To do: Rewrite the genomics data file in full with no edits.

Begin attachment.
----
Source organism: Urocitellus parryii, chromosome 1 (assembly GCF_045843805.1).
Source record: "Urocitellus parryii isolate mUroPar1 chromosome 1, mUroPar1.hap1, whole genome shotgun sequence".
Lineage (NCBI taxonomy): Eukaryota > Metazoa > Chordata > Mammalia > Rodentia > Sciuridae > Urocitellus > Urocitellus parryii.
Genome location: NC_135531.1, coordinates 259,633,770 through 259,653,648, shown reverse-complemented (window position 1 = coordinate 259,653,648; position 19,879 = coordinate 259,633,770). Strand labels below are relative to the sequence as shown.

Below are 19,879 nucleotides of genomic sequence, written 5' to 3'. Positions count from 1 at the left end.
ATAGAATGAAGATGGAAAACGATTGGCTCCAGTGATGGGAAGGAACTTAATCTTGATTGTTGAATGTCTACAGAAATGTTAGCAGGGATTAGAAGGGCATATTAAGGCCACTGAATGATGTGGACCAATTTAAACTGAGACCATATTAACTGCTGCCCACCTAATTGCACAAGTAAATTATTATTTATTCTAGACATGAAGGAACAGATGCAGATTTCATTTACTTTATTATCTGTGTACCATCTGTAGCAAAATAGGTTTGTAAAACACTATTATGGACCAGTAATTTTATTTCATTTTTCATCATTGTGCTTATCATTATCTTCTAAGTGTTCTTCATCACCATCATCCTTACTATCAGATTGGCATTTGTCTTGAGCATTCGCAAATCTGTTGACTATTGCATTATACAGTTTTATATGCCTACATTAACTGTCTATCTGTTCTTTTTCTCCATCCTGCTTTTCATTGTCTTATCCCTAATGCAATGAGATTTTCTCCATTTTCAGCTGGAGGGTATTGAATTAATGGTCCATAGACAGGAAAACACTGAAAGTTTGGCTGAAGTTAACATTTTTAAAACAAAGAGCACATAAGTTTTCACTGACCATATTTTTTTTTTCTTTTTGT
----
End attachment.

Source organism: Urocitellus parryii, chromosome 1 (assembly GCF_045843805.1).
Source record: "Urocitellus parryii isolate mUroPar1 chromosome 1, mUroPar1.hap1, whole genome shotgun sequence".
Lineage (NCBI taxonomy): Eukaryota > Metazoa > Chordata > Mammalia > Rodentia > Sciuridae > Urocitellus > Urocitellus parryii.
Genome location: NC_135531.1, coordinates 259,633,770 through 259,653,648, shown reverse-complemented (window position 1 = coordinate 259,653,648; position 19,879 = coordinate 259,633,770). Strand labels below are relative to the sequence as shown.

Below are 19,879 nucleotides of genomic sequence, written 5' to 3'. Positions count from 1 at the left end.
ATAGAATGAAGATGGAAAACGATTGGCTCCAGTGATGGGAAGGAACTTAATCTTGATTGTTGAATGTCTACAGAAATGTTAGCAGGGATTAGAAGGGCATATTAAGGCCACTGAATGATGTGGACCAATTTAAACTGAGACCATATTAACTGCTGCCCACCTAATTGCACAAGTAAATTATTATTTATTCTAGACATGAAGGAACAGATGCAGATTTCATTTACTTTATTATCTGTGTACCATCTGTAGCAAAATAGGTTTGTAAAACACTATTATGGACCAGTAATTTTATTTCATTTTTCATCATTGTGCTTATCATTATCTTCTAAGTGTTCTTCATCACCATCATCCTTACTATCAGATTGGCATTTGTCTTGAGCATTCGCAAATCTGTTGACTATTGCATTATACAGTTTTATATGCCTACATTAACTGTCTATCTGTTCTTTTTCTCCATCCTGCTTTTCATTGTCTTATCCCTAATGCAATGAGATTTTCTCCATTTTCAGCTGGAGGGTATTGAATTAATGGTCCATAGACAGGAAAACACTGAAAGTTTGGCTGAAGTTAACATTTTTAAAACAAAGAGCACATAAGTTTTCACTGACCATATTTTTTTTTTCTTTTTGT